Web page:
And still they cannot figure out the simple act of just shitting in the toilet instead of on the floor. :confused:
  13. Fulano

    Fulano Member

    She can't use the toilette, but she can beat me two out of three in chess.

    Actually, she has a very strong hygiene instinct. She will only go on a small spot in our back yard. Nowhere else. When she needs to be let out, she comes and finds us and makes a little muffled barking noise, like she's trying to talk. She only does this when she needs to be let out, and we know exactly what it means.

    She never goes on the floor. Ever. The very first day we got her, when she wasn't yet 7 weeks old, she whined and cried and ran around looking for a way out rather than going on the floor. She required zero house training.

    But that was bred into her. The people who bred this particular line of German Shepherd were meticulous in their breeding standards, and hygiene instinct was one of the things they focused on. When we went and interviewed with them to see if we could purchase one of their dogs, we observed their kennels, and in an enclosure big enough to accommodate a horse, there was only poop in one small spot in one corner. All of these tiny puppies instinctively knew where to go, and it was as far from their living space as possible.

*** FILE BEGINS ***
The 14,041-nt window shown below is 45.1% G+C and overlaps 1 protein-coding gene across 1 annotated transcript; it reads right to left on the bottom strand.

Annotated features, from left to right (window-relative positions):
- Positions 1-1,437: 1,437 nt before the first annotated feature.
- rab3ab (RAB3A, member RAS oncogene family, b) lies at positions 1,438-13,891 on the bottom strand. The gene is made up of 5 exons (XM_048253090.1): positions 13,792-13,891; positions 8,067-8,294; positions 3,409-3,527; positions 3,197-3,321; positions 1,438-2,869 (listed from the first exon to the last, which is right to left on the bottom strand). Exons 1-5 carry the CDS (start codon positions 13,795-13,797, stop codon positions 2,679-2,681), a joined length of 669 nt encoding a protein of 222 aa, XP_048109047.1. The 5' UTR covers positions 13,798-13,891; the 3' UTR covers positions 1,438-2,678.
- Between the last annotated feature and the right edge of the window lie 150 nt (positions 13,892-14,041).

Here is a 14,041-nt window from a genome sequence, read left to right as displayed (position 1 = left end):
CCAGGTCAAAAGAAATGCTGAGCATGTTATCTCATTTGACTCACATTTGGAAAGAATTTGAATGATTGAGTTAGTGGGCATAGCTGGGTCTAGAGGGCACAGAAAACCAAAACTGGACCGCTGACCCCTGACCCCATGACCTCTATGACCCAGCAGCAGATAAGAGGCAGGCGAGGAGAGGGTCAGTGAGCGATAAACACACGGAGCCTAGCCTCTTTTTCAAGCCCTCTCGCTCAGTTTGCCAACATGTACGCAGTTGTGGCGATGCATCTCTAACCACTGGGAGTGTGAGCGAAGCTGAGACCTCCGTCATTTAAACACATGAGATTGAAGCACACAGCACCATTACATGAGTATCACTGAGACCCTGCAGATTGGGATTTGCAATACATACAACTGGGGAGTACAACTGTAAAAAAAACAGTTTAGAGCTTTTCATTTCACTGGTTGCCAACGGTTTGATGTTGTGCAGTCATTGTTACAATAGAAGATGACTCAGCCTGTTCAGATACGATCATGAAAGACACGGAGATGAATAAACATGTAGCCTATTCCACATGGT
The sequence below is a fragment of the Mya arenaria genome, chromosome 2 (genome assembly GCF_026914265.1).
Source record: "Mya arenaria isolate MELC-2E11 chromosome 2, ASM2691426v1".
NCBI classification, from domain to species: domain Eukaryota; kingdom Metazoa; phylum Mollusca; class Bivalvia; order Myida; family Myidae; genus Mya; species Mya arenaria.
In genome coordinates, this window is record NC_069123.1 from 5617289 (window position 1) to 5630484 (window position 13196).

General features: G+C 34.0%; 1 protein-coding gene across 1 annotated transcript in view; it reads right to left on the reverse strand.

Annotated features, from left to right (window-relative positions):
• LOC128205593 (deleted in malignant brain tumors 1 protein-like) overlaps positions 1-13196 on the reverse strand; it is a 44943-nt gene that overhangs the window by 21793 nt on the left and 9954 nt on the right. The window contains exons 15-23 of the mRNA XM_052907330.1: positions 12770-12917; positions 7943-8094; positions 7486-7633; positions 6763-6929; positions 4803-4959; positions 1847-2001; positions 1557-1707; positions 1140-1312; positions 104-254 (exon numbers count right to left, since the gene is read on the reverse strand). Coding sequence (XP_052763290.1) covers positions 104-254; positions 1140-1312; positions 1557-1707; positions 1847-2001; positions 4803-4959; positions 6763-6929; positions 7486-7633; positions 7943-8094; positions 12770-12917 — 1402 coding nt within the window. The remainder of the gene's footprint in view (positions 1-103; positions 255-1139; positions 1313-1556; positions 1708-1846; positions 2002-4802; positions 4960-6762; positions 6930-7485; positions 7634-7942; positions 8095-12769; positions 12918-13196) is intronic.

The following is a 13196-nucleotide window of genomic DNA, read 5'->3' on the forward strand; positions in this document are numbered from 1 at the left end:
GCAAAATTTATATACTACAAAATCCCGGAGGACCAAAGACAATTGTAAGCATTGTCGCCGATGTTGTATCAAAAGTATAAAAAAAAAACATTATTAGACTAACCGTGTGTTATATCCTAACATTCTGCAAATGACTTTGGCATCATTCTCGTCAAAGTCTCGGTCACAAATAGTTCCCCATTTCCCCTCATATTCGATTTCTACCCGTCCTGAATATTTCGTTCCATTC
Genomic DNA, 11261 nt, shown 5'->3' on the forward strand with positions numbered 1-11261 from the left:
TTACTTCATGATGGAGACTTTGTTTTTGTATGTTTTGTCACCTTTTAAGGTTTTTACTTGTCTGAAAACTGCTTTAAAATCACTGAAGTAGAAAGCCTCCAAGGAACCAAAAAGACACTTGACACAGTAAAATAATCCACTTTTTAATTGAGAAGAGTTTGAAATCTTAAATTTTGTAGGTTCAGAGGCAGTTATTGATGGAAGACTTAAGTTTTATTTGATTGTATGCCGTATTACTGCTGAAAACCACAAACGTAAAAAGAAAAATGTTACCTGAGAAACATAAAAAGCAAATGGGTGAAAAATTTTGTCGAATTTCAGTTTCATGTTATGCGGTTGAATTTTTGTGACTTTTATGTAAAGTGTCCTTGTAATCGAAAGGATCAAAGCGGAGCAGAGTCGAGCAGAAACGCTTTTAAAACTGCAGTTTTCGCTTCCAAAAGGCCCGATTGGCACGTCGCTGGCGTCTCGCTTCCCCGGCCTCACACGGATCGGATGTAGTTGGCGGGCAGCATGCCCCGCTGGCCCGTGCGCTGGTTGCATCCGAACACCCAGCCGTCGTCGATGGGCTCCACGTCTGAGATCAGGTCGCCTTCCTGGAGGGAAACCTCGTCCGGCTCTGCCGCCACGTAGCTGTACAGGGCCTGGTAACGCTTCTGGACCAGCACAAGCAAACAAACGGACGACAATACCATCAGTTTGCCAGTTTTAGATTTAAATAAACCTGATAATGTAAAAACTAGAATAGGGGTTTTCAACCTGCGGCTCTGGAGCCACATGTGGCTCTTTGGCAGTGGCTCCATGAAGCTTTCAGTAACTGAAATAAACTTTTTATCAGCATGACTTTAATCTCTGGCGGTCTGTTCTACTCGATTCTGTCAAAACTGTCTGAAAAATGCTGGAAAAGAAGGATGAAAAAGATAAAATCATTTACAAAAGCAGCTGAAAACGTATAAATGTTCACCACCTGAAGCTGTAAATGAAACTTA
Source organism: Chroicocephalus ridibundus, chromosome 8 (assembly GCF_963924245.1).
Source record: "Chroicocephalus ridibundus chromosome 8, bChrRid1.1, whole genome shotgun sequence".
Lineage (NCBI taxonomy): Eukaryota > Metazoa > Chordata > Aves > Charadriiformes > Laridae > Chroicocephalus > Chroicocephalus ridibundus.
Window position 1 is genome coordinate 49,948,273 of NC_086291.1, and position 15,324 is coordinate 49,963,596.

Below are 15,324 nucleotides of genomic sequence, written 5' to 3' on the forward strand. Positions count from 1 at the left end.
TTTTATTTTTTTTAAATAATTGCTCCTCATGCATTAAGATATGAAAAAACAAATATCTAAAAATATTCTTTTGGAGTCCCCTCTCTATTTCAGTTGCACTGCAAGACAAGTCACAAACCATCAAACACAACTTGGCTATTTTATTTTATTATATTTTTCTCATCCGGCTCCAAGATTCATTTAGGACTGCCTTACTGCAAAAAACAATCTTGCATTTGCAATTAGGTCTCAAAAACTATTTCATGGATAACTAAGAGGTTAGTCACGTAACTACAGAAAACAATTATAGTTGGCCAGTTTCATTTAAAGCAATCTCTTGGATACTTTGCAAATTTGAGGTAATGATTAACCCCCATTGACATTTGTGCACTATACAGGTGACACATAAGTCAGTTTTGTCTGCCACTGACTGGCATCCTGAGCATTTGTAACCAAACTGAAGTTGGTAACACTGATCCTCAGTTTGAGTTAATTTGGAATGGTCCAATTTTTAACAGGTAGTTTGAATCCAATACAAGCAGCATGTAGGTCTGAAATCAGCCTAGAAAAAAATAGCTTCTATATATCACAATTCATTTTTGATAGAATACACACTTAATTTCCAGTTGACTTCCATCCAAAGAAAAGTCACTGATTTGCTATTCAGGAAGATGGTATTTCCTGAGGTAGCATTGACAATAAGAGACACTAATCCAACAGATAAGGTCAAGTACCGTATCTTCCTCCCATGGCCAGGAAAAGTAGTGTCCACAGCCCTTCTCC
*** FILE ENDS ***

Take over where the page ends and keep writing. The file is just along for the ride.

HuckingFuge likes this.
  14. Excallibro

    Excallibro Member

    They say the Border Collie is the smartest dog. Which makes me wonder why they aren't used more in the military or in law enforcement.

    The answer is simple. They don't like hurting people, even when trained to do so.
    HuckingFuge likes this.
  15. GirlyMan

    GirlyMan Member

  16. bigpapabuff

    bigpapabuff Member

    lol, love the video
  17. Michael Scally MD

    Michael Scally MD Doctor of Medicine

    [ame=]HowtopickoutaDog.wmv - YouTube[/ame]
  18. NamNet

    NamNet Junior Member

    Very nice article! I am not a dog person, per se, but in general I like dogs and other animals. I've always have a ginny pig though...i love those little piggies. lol
  19. tariq456

    tariq456 Banned

    Dog intelligence is the ability of a dog to learn, think, and solve problems. Dog trainers, owners, and researchers have as much difficulty agreeing on a method for testing canine intelligence as they do for human intelligence. One specific difficulty is confusing a breed's genetic characteristics and a dog's obedience training with intelligence.
    HuckingFuge likes this.
  20. tariq456

    tariq456 Banned

    Video is great that you share with us . fantastic .:tiphat